Business Card Guide | Business Cards: Trash Or Treasure?
Business Card Guide | Some people say business cards are going extinct. It’s been called the “horse and carriage” of the business world, a thing of the past. They claim the likes of LinkedIn and other contact management apps have completely replaced it. They believe business cards are a relic of a long gone era of corporate schmoozing and have no place in your current networking efforts. Those people are wrong. The humble business card can boast some incredible results in promoting your business, if you design it with care.
Business cards are one of the simplest, most popular ways business owners promote themselves, their businesses, their products and services to potential clients, vendors and business partners. Whether you’re going to a networking event, hosting a seminar or meeting a potential client for the first time, a professionally designed business card is a necessity. Since your card will linger long after your meeting’s over, think of your business cards as your unsung sales force; they have to represent your company and your product the way you would. The secret to success is to design a business card design that’s appealing, targeted and informative.
Include Your Logo | Business Card Guide
Make sure your card showcases a professionally designed logo, which is consistent with the rest of your marketing and branded materials. Whether your logo is a graphic with words or just logo type, include it in your business card in a visible place. Ideally, it should be the only image on your business card, so that it doesn’t take the attention away from the visual mark for your brand.
Don’t Leave Out Vital Information | Business Card Guide
Think carefully about which contact details to include – you have to achieve a balance between giving enough points of contact, without making your card look too busy. You don’t need to provide a long list of services or every single mailing address if your company has multiple locations. Include your name, phone number, address, and email address. Make sure that these details stand out. Make it as easy as possible for your potential clients to contact you.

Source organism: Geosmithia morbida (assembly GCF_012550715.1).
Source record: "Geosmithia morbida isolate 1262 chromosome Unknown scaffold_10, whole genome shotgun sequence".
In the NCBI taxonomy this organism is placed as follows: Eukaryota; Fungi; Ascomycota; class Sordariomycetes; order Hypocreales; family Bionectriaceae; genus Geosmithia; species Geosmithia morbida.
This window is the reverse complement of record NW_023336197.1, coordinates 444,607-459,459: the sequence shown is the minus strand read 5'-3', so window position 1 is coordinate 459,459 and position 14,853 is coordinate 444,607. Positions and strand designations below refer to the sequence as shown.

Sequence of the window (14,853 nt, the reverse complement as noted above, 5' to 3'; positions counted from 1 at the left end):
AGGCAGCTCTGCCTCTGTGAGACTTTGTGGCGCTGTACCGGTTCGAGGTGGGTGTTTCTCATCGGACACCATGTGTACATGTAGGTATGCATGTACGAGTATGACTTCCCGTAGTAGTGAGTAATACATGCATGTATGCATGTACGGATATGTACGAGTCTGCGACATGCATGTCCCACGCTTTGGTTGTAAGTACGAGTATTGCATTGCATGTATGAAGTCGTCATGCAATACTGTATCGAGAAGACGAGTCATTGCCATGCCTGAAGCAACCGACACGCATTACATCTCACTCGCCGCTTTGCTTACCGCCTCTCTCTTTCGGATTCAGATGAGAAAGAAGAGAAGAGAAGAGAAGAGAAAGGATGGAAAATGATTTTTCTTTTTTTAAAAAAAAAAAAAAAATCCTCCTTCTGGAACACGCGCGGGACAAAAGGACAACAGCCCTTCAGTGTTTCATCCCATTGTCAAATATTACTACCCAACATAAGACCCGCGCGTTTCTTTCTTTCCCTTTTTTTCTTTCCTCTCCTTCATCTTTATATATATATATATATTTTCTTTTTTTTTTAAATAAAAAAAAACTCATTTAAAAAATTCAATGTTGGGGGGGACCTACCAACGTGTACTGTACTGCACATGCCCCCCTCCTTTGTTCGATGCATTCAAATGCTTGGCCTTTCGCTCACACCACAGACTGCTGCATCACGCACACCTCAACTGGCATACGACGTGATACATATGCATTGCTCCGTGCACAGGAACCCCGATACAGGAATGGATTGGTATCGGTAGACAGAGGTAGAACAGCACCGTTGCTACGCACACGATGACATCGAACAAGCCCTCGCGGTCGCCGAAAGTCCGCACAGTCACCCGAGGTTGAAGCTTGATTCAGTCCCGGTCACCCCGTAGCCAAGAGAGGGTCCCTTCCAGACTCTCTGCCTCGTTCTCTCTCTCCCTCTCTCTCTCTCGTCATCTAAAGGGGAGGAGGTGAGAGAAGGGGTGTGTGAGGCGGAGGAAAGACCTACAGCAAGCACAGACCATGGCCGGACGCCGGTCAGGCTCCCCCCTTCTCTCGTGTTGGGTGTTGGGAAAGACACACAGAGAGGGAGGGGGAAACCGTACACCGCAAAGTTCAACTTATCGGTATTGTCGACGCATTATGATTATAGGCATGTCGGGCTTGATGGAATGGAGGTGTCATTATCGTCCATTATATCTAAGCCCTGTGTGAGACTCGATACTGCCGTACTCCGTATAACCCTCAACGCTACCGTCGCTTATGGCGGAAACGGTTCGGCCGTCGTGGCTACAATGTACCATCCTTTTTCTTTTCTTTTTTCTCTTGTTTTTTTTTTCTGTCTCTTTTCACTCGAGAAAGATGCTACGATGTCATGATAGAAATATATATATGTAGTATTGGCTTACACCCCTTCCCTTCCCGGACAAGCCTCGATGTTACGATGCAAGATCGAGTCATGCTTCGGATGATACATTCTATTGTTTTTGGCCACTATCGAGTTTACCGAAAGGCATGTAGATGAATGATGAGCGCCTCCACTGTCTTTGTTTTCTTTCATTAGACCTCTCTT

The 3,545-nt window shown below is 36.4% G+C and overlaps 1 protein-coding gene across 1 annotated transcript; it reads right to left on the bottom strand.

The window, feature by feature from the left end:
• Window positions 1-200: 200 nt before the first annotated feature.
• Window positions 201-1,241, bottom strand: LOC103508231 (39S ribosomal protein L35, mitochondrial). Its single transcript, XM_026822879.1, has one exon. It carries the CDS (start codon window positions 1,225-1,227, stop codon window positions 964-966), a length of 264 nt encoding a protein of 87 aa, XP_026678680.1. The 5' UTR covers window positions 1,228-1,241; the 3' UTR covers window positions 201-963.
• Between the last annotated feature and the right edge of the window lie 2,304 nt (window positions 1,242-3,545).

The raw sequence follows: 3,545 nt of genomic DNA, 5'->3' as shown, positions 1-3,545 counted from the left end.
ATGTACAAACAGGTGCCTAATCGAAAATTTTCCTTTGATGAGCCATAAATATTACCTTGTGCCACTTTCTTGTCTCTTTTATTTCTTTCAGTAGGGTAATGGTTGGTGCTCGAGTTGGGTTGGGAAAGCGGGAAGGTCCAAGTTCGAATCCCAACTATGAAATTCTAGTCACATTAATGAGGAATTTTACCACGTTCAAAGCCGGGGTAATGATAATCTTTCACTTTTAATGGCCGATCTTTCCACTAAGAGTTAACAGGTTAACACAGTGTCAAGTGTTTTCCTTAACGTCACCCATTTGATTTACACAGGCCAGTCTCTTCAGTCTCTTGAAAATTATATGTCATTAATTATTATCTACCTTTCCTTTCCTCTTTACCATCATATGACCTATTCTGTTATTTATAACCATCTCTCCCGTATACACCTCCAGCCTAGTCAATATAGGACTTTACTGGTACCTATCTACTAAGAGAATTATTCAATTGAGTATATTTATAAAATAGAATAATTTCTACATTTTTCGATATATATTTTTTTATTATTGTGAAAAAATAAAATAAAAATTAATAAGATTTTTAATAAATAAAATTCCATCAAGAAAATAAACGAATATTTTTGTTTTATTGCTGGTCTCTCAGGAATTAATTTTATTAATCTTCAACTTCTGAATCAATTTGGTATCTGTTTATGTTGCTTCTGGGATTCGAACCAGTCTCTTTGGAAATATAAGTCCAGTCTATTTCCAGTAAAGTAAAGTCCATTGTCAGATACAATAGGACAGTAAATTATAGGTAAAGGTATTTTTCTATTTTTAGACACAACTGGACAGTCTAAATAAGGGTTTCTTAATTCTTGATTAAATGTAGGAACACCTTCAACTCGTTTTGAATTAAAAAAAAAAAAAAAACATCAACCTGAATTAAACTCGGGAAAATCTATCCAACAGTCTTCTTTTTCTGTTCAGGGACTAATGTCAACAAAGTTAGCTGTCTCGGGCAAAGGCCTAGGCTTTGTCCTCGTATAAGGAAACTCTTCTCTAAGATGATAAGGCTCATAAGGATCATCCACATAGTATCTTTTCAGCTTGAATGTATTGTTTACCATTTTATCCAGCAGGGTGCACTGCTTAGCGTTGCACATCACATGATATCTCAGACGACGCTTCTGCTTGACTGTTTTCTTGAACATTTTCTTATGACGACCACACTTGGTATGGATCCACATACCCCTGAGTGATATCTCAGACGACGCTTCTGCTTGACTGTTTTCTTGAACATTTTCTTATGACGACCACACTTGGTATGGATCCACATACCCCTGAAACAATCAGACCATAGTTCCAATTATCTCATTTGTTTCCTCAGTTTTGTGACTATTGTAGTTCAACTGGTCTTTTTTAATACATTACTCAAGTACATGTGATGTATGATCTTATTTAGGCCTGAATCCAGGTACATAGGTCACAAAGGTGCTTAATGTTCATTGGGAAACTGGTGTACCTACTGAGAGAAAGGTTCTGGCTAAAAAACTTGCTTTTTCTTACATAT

Ensure Your Text Is Readable | Business Card Guide
If you’ve got a lot of information to include, you may be tempted to shrink the size of the font. However, keep in mind that small text can often look readable on a screen, but turn into an illegible smudge when printed. Make sure your font is at least 8 pt – anything smaller than 8 pt may look readable on your monitor, but may be printed as a fuzzy, smudged-out line. Also, don’t forget about the font itself: keep it professional and simple – don’t be tempted to use Comic Sans, or a detailed calligraphic font which is impossible to decipher.
Say It In Color | Business Card Guide
Adding a dash of color to your business card can definitely get you noticed, but try not to overdo it. Too much color will detract from your message and make the card look too cluttered. A mish-mash of bright and bold colors may make your card stand out in a stack of 50, but it could be for all the wrong reasons. It’s also a wise idea to think beyond your business cards: try to keep your color scheme consistent throughout your other branded media like your website, social profiles, or email signature to build a professional image of yourself.
Use Standard Business Card Size | Business Card Guide
When handing out business cards, you want to make sure that the person you give it to will hold on to it. While it is a good idea to make your card unique, you do want to be sure the card fits a standard business card holder. There are things you can do to a 3.5″ x 2″ card to differentiate yourself, like using rounded corners, but going with an unusual shape can be a double-edged sword. A round card, for example, will definitely be memorable, but it won’t fit in standard business-card holder devices, and it might end up in the trash bin.
Invest In The Right Paper | Business Card Guide
Your business card may sometimes be the first impression people will have of your business, so you don’t want to have cards that appear to be anything less than professional. If you have skimped on the design and printing of your business card, what does that say about the quality of your products? A business cards printed on paper thinner than 300gsm look and feel rather thin, which can make them feel tacky and cheap. Are you really doing yourself any favors by missing out on the chance to start building a positive brand image right from the start?